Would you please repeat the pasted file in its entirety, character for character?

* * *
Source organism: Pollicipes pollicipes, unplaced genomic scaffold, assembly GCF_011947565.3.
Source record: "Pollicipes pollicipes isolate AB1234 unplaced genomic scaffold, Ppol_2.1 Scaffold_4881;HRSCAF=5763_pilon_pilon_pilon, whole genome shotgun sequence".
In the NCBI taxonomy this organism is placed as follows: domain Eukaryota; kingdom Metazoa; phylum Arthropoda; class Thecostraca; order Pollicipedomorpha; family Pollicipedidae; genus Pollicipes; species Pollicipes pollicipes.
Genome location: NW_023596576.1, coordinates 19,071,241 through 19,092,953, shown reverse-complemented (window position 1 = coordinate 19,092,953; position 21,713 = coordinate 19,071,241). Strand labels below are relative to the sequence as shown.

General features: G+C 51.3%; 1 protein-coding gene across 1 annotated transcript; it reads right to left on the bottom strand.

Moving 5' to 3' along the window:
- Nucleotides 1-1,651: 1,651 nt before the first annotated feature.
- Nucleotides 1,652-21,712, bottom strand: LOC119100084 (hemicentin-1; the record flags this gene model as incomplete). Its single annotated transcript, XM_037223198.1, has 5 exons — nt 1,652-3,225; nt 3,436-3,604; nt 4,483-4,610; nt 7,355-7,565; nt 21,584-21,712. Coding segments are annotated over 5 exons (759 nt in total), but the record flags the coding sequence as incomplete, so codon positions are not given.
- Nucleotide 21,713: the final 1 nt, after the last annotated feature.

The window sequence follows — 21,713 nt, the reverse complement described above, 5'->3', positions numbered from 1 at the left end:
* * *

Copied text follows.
Source organism: Pollicipes pollicipes, unplaced genomic scaffold, assembly GCF_011947565.3.
Source record: "Pollicipes pollicipes isolate AB1234 unplaced genomic scaffold, Ppol_2.1 Scaffold_4881;HRSCAF=5763_pilon_pilon_pilon, whole genome shotgun sequence".
In the NCBI taxonomy this organism is placed as follows: domain Eukaryota; kingdom Metazoa; phylum Arthropoda; class Thecostraca; order Pollicipedomorpha; family Pollicipedidae; genus Pollicipes; species Pollicipes pollicipes.
Genome location: NW_023596576.1, coordinates 19,071,241 through 19,092,953, shown reverse-complemented (window position 1 = coordinate 19,092,953; position 21,713 = coordinate 19,071,241). Strand labels below are relative to the sequence as shown.

General features: G+C 51.3%; 1 protein-coding gene across 1 annotated transcript; it reads right to left on the bottom strand.

Moving 5' to 3' along the window:
- Nucleotides 1-1,651: 1,651 nt before the first annotated feature.
- Nucleotides 1,652-21,712, bottom strand: LOC119100084 (hemicentin-1; the record flags this gene model as incomplete). Its single annotated transcript, XM_037223198.1, has 5 exons — nt 1,652-3,225; nt 3,436-3,604; nt 4,483-4,610; nt 7,355-7,565; nt 21,584-21,712. Coding segments are annotated over 5 exons (759 nt in total), but the record flags the coding sequence as incomplete, so codon positions are not given.
- Nucleotide 21,713: the final 1 nt, after the last annotated feature.

The window sequence follows — 21,713 nt, the reverse complement described above, 5'->3', positions numbered from 1 at the left end: